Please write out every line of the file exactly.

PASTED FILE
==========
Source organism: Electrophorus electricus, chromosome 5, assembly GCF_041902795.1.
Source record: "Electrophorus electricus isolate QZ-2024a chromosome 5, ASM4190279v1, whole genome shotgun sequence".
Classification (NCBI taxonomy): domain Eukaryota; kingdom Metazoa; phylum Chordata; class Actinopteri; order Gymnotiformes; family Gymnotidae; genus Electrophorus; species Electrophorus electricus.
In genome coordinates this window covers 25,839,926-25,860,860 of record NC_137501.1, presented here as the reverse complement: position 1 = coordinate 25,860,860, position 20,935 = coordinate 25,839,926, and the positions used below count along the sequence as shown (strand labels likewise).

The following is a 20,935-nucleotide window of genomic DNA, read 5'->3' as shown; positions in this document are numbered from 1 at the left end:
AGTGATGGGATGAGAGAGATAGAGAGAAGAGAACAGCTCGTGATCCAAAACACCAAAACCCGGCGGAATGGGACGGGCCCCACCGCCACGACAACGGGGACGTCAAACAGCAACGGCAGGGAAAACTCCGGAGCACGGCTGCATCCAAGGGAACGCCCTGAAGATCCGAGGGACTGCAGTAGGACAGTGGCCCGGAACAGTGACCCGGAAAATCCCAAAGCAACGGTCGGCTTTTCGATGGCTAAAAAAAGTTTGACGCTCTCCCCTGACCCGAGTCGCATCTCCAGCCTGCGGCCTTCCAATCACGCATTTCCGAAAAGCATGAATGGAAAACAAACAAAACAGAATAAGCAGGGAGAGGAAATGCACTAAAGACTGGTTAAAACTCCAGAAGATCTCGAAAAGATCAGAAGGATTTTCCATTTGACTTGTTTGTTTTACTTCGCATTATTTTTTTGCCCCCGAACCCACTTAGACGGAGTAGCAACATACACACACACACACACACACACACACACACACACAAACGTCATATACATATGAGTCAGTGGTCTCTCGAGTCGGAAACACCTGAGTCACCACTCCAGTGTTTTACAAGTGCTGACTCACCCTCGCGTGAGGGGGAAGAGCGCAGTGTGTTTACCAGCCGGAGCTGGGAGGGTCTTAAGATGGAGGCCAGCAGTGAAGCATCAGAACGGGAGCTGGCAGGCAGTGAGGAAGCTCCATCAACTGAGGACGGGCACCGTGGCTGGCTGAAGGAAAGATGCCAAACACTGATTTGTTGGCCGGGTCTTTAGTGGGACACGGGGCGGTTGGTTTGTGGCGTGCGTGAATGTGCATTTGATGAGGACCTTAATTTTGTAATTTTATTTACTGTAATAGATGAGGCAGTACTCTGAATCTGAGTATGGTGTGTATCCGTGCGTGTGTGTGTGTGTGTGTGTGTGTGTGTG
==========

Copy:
Source organism: Electrophorus electricus, chromosome 5, assembly GCF_041902795.1.
Source record: "Electrophorus electricus isolate QZ-2024a chromosome 5, ASM4190279v1, whole genome shotgun sequence".
Classification (NCBI taxonomy): domain Eukaryota; kingdom Metazoa; phylum Chordata; class Actinopteri; order Gymnotiformes; family Gymnotidae; genus Electrophorus; species Electrophorus electricus.
In genome coordinates this window covers 25,839,926-25,860,860 of record NC_137501.1, presented here as the reverse complement: position 1 = coordinate 25,860,860, position 20,935 = coordinate 25,839,926, and the positions used below count along the sequence as shown (strand labels likewise).

The following is a 20,935-nucleotide window of genomic DNA, read 5'->3' as shown; positions in this document are numbered from 1 at the left end:
AGTGATGGGATGAGAGAGATAGAGAGAAGAGAACAGCTCGTGATCCAAAACACCAAAACCCGGCGGAATGGGACGGGCCCCACCGCCACGACAACGGGGACGTCAAACAGCAACGGCAGGGAAAACTCCGGAGCACGGCTGCATCCAAGGGAACGCCCTGAAGATCCGAGGGACTGCAGTAGGACAGTGGCCCGGAACAGTGACCCGGAAAATCCCAAAGCAACGGTCGGCTTTTCGATGGCTAAAAAAAGTTTGACGCTCTCCCCTGACCCGAGTCGCATCTCCAGCCTGCGGCCTTCCAATCACGCATTTCCGAAAAGCATGAATGGAAAACAAACAAAACAGAATAAGCAGGGAGAGGAAATGCACTAAAGACTGGTTAAAACTCCAGAAGATCTCGAAAAGATCAGAAGGATTTTCCATTTGACTTGTTTGTTTTACTTCGCATTATTTTTTTGCCCCCGAACCCACTTAGACGGAGTAGCAACATACACACACACACACACACACACACACACACACACAAACGTCATATACATATGAGTCAGTGGTCTCTCGAGTCGGAAACACCTGAGTCACCACTCCAGTGTTTTACAAGTGCTGACTCACCCTCGCGTGAGGGGGAAGAGCGCAGTGTGTTTACCAGCCGGAGCTGGGAGGGTCTTAAGATGGAGGCCAGCAGTGAAGCATCAGAACGGGAGCTGGCAGGCAGTGAGGAAGCTCCATCAACTGAGGACGGGCACCGTGGCTGGCTGAAGGAAAGATGCCAAACACTGATTTGTTGGCCGGGTCTTTAGTGGGACACGGGGCGGTTGGTTTGTGGCGTGCGTGAATGTGCATTTGATGAGGACCTTAATTTTGTAATTTTATTTACTGTAATAGATGAGGCAGTACTCTGAATCTGAGTATGGTGTGTATCCGTGCGTGTGTGTGTGTGTGTGTGTGTGTGTGTG